Recently, I posted a comment on an atheist’s blog asking for his thoughts on Jesus Christ.  One reads so much about their disbelief in God, but never anything about His Son.  As we remember His one, holy and perfect sacrifice, this is the response I received from another atheist. I hope they do not mind my borrowing this comment from reader maryhelena. What she says puts things into perspective for me from their point of view, and I hope it will for you, too:

churchmouse: But, what do you make of Jesus Christ — true God and true man?

Or delusion?

Step one for the atheist – ditch theism – the great ‘god delusion’

Step two for the atheist – ditch JC – the great ‘historical delusion’ …

Seriously, though, there cannot be any forward movement towards humanism while that figure on the cross is believed to be the very epitome of what it means to be human – the seat and the wellspring of Christian morality. This final roadblock to a humanist world needs to be bulldozed to the only place where it can have any rational expression – as a symbol of intellectual evolution. Mind and Matter – the two elements of our humanity – function according to two very different codes – one moral and the other amoral.

Meanwhile, today, many of us will spend time in prayer, at church or at home reading the scriptural account of the Crucifixion.

Recently, I came across an apposite sermon from the Revd P. G. Mathew of Grace Valley Christian Center in Davis, California.  In ‘The Wondrous Cross’, Mr Mathew explains the significance of the Cross and of Jesus’s perfect obedience to His Father.  Please find a few minutes to read it in full.  Meanwhile, here are a few excerpts (emphases mine), which considers Romans 8:32:

32 He who did not spare his own Son, but gave him up for us all—how will he not also, along with him, graciously give us all things?

The wondrous cross of Christ is the theme of Romans 8:32. Paul declared that the preaching of the cross is “foolishness to those who are perishing, but to us who are being saved it is the power of God” (1 Cor. 1:18). When he was in Corinth, he says he “resolved to know nothing except Jesus Christ and him crucified” (1 Cor. 2:2). To the Galatians he says, “Before your very eyes Jesus Christ was clearly portrayed as crucified” (Gal. 3:1).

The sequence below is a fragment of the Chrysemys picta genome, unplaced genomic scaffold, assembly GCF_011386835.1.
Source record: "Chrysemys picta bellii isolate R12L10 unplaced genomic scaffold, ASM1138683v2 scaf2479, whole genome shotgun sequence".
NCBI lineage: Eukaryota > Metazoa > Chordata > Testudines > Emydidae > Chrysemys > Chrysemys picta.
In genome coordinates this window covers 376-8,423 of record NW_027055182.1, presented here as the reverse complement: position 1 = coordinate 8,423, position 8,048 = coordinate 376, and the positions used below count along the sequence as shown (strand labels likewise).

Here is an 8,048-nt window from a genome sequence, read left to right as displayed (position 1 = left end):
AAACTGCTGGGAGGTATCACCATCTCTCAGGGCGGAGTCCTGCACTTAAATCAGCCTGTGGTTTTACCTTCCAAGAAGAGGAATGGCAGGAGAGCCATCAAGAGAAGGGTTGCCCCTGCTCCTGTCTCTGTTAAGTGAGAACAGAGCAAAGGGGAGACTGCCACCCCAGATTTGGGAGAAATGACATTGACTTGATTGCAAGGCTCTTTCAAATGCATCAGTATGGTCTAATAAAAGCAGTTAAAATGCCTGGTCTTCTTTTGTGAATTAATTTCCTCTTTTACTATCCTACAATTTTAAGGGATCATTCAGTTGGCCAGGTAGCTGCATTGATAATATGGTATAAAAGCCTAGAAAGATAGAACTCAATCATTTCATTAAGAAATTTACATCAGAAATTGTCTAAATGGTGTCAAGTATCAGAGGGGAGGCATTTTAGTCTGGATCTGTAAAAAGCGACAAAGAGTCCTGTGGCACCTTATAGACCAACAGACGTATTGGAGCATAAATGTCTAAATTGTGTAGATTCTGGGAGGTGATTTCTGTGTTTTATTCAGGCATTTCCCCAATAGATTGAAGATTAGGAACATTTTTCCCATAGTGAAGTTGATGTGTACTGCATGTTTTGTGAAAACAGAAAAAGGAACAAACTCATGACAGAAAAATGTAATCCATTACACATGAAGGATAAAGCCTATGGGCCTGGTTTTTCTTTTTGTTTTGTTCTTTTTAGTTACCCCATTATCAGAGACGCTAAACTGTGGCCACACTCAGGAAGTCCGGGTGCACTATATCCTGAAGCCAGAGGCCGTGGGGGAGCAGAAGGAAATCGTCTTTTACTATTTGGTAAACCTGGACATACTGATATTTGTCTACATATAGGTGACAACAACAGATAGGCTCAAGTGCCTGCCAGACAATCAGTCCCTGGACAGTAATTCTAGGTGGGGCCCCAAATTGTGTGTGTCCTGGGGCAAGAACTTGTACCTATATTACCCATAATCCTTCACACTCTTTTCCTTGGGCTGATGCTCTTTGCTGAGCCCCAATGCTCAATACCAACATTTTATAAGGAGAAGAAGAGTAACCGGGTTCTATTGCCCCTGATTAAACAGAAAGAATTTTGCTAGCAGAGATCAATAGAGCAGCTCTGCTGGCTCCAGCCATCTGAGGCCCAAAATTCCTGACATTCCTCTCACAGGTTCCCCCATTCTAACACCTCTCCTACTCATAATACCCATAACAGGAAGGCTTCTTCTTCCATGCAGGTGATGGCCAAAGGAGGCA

Without the gospel of the cross, there is no forgiveness of sins. Paul tells us, “May I never glory except in the cross of our Lord Jesus Christ through which the world is crucified to me and I unto the world” (Gal. 6:14). Jesus himself foretold, “But I, when I am lifted up from the earth, will draw all men unto me,” that is, “I will save them from all their sins” (John 12:32). May we get out of the mud of gloom, misery, depression, and self-justification, and be freed as we look to the wondrous cross …

In Romans 8:32 Paul puts forward a second unanswerable question to assure us that God’s infinite love toward his elect shall never diminish. It remains constant, from eternity past to eternity future. The apostle provides the most powerful argument he can for this assurance. We must therefore know this argument from the wondrous cross and meditate on it. Then we too can live and die for the glory of God in triumph …

This argument is the ground of all our confidence in life and in death. Before he died [by beheading], Paul said, “For I am already being poured out like a drink offering, and the time has come for my departure. I have fought the good fight, I have finished the race, I have kept the faith. Now there is in store for me the crown of righteousness, which the Lord, the righteous Judge, will award to me on that day—and not only to me, but also to all who have longed for his appearing” (2 Tim. 4:6–8) …

We must understand the significance of Paul’s usage of “his own Son.” Paul used this phrase earlier: “For what the law was powerless to do, God did by sending his own Son” (Rom. 8:3). We are adopted sons by grace, but God did not spare his own Son, his one and only Son by nature, the second person of the holy Trinity. He is the beloved Son, with whom the Father was well pleased.

Theological liberals do not believe Jesus is God’s own Son. For them, Jesus was a mere man, the son of Joseph and Mary by natural generation, a sinner who thought he was God. They would say, “Jesus was a moral teacher, a reformer, a revolutionary, the first Marxist, a friend of the poor and the downtrodden, and a community organizer. He was a good man, though somewhat deluded. And he died and never rose again”

But Jesus is not a mere man; he is God incarnate. John writes, “In the beginning was the Word, and the Word was with God, and the Word was God. . . . The Word became flesh and made his dwelling among us. We have seen his glory, the glory of the One and Only, who came from the Father, full of grace and truth. . . . No one has ever seen God, but God the One and Only, who is at the Father’s side, has made him known” (John 1:1, 14, 18). Thomas finally confessed and said to Jesus, “My Lord and my God” (John 20:28) …